A hearing was held before a Commission Examiner, at which evidence was adduced by Calcium Carbonate and by the railroads. The Examiner issued a recommended report and order dated May 1, 1964, sustaining the contention urged by Calcium Carbonate that the Section 4 rates which had been collected were and are the legally applicable rates. Upon appeal by the railroads from this report, Division 2 of the Commission issued its report on January 11, 1965, reversing the Examiner and holding that the Section 4 rates were inapplicable and that the higher Section 3 rates sought by the railroads were and are the applicable rates on plaintiffs' shipments. It further held that the higher Section 3 rates were not shown to have been unjust and unreasonable or otherwise unlawful.

On July 12, 1965, Calcium Carbonate and Calcium Products (which had agreed to be bound by the disposition of the Calcium Carbonate complaint) filed a joint complaint in this Court for a judicial review of the Commission's decision. Answers were filed by the respective parties, including the railroads as intervening defendants.

On plaintiffs' request and pursuant to statute, a special Court of three Judges, including a Circuit Judge, was constituted to hear and decide the case. No question is raised as to the propriety of this procedure.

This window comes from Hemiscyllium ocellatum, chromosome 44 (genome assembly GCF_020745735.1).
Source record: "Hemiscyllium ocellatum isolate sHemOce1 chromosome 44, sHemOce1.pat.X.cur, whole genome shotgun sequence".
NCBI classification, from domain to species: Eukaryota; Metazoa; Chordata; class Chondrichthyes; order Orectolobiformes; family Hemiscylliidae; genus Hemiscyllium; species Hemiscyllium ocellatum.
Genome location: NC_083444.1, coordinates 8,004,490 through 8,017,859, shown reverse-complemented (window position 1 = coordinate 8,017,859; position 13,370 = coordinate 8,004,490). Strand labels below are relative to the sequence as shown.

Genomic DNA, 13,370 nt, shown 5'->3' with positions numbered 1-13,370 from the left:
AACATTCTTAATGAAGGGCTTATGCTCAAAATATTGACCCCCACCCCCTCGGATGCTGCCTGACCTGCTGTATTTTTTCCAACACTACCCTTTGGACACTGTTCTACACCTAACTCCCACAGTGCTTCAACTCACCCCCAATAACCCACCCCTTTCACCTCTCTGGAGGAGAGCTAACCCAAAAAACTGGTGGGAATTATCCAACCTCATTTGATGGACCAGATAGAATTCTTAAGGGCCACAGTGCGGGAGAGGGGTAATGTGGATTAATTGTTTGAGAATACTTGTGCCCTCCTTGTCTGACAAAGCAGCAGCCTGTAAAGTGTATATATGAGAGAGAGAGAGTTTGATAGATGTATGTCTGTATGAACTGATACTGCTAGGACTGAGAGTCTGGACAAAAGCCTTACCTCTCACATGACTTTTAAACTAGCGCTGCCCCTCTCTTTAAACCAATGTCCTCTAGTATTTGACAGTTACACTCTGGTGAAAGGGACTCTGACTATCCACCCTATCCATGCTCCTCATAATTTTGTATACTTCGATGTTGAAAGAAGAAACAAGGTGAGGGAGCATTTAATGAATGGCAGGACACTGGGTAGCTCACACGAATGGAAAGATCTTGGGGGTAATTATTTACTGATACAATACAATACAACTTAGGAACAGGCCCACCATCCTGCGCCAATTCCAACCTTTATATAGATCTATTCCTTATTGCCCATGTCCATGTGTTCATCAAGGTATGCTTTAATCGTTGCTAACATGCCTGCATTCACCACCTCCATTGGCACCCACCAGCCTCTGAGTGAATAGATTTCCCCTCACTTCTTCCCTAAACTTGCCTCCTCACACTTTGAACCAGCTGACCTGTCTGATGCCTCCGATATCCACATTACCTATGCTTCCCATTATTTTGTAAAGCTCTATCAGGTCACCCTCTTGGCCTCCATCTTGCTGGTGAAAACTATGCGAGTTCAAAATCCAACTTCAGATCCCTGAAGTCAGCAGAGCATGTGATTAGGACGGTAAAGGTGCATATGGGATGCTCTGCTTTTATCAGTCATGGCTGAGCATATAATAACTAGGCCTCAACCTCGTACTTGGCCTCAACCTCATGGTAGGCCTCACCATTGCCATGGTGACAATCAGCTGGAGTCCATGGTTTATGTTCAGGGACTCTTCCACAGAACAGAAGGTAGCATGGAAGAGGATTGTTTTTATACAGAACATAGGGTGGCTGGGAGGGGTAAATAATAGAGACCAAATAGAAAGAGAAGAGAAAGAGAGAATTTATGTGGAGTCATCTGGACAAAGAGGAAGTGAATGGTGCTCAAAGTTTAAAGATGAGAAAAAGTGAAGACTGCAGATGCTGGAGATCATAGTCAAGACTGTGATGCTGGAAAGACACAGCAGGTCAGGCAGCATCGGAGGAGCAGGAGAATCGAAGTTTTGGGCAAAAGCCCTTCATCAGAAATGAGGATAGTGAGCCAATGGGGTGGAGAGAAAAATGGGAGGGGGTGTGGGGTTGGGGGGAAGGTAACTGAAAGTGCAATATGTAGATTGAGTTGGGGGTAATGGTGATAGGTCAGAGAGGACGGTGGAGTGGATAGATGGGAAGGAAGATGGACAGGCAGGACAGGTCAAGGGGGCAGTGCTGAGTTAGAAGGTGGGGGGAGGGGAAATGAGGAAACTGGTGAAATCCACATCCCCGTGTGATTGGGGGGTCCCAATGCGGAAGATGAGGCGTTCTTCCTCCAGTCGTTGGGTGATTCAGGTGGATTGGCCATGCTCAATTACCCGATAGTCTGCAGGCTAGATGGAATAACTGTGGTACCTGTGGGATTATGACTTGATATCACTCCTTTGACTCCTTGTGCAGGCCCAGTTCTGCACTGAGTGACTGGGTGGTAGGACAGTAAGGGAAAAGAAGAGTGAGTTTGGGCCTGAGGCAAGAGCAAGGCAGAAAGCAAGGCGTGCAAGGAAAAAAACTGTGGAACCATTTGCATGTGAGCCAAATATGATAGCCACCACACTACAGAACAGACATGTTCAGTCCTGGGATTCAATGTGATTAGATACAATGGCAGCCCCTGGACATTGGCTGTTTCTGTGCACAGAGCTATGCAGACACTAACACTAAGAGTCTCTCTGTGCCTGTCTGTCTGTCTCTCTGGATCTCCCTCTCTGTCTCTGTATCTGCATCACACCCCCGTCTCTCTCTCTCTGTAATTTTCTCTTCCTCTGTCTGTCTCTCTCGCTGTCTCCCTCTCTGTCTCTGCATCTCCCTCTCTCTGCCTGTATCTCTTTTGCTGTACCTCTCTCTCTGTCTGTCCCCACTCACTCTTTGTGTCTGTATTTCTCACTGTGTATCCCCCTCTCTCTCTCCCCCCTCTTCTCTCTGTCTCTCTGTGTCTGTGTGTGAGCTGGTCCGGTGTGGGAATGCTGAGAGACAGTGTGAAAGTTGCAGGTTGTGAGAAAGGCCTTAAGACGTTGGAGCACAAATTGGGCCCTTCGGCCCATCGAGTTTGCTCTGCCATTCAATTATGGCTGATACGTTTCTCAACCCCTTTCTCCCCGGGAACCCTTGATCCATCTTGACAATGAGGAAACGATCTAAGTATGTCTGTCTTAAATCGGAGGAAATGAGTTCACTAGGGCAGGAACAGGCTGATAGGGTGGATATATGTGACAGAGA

Plaintiffs raise two questions: (1) Did the Commission err as a matter of law in concluding that Calcium Carbonate's ground limestone does not fall within the tariff commodity description in Section 4 of the tariff? and (2) Is there a rational basis for the Commission's conclusion that the Section 3 rates are not shown to be unjust or unreasonable?

The Examiner in his recommended report decided the first issue in favor of plaintiffs and, therefore, had no occasion to consider the second issue. The Commission decided the first issue against plaintiffs, thereby disagreeing with the Examiner's report. It then proceeded to a consideration of the second issue, which it also decided adversely to plaintiffs.

Section 4 rates were established in 1940, and from that time until this controversy arose plaintiffs shipped their limestone under the rates therein provided. The limestone description governing the application of the section was twice amended prior to December 1, 1959, when, as proposed by the railroads and at their insistence, it was amended to describe the commodity as follows: "Limestone, having value only*fn2 for building, paving, road-making or roofing purposes (and so certified by shipper on Bill of Lading), broken, crushed, ground or pulverized, in bulk or in paper bags, in straight CL or in mixed CL with common shells having value only for building, paving, road-making, or roofing purposes."

The commodity description in Section 3 reads, "limestone, ground or pulverized," without qualification.

While the sections evidently provide different rates for the same commodity, "the tariff specifically provides that, wherever the lower section 4 rates apply on a commodity for which rates are also provided in section 3, the section 4 rates take precedence and are the applicable rates." Thus, for the present we need only be ...